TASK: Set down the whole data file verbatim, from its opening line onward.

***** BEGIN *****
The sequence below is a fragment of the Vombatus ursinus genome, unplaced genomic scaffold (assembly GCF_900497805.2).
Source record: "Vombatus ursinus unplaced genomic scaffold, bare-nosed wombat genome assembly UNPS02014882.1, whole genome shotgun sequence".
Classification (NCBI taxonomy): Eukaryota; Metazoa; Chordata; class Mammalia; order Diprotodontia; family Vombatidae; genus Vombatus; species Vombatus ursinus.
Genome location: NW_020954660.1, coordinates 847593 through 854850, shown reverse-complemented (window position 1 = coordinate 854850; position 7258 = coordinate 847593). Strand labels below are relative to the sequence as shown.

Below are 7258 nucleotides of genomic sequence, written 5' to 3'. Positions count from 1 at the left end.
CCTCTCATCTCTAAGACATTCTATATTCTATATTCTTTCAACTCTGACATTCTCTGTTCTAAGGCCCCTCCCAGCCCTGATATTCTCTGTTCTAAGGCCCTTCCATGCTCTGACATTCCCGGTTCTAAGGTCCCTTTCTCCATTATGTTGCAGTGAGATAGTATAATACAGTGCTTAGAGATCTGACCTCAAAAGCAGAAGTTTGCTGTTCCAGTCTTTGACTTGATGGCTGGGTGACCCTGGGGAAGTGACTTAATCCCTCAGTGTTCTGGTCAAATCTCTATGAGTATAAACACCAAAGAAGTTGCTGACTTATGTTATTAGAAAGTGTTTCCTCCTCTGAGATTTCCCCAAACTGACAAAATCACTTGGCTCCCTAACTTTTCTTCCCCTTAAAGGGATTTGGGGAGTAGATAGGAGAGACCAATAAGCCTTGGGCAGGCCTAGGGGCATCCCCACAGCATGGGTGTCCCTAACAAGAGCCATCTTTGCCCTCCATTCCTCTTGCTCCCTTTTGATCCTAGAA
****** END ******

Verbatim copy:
The sequence below is a fragment of the Vombatus ursinus genome, unplaced genomic scaffold (assembly GCF_900497805.2).
Source record: "Vombatus ursinus unplaced genomic scaffold, bare-nosed wombat genome assembly UNPS02014882.1, whole genome shotgun sequence".
Classification (NCBI taxonomy): Eukaryota; Metazoa; Chordata; class Mammalia; order Diprotodontia; family Vombatidae; genus Vombatus; species Vombatus ursinus.
Genome location: NW_020954660.1, coordinates 847593 through 854850, shown reverse-complemented (window position 1 = coordinate 854850; position 7258 = coordinate 847593). Strand labels below are relative to the sequence as shown.

Below are 7258 nucleotides of genomic sequence, written 5' to 3'. Positions count from 1 at the left end.
CCTCTCATCTCTAAGACATTCTATATTCTATATTCTTTCAACTCTGACATTCTCTGTTCTAAGGCCCCTCCCAGCCCTGATATTCTCTGTTCTAAGGCCCTTCCATGCTCTGACATTCCCGGTTCTAAGGTCCCTTTCTCCATTATGTTGCAGTGAGATAGTATAATACAGTGCTTAGAGATCTGACCTCAAAAGCAGAAGTTTGCTGTTCCAGTCTTTGACTTGATGGCTGGGTGACCCTGGGGAAGTGACTTAATCCCTCAGTGTTCTGGTCAAATCTCTATGAGTATAAACACCAAAGAAGTTGCTGACTTATGTTATTAGAAAGTGTTTCCTCCTCTGAGATTTCCCCAAACTGACAAAATCACTTGGCTCCCTAACTTTTCTTCCCCTTAAAGGGATTTGGGGAGTAGATAGGAGAGACCAATAAGCCTTGGGCAGGCCTAGGGGCATCCCCACAGCATGGGTGTCCCTAACAAGAGCCATCTTTGCCCTCCATTCCTCTTGCTCCCTTTTGATCCTAGAA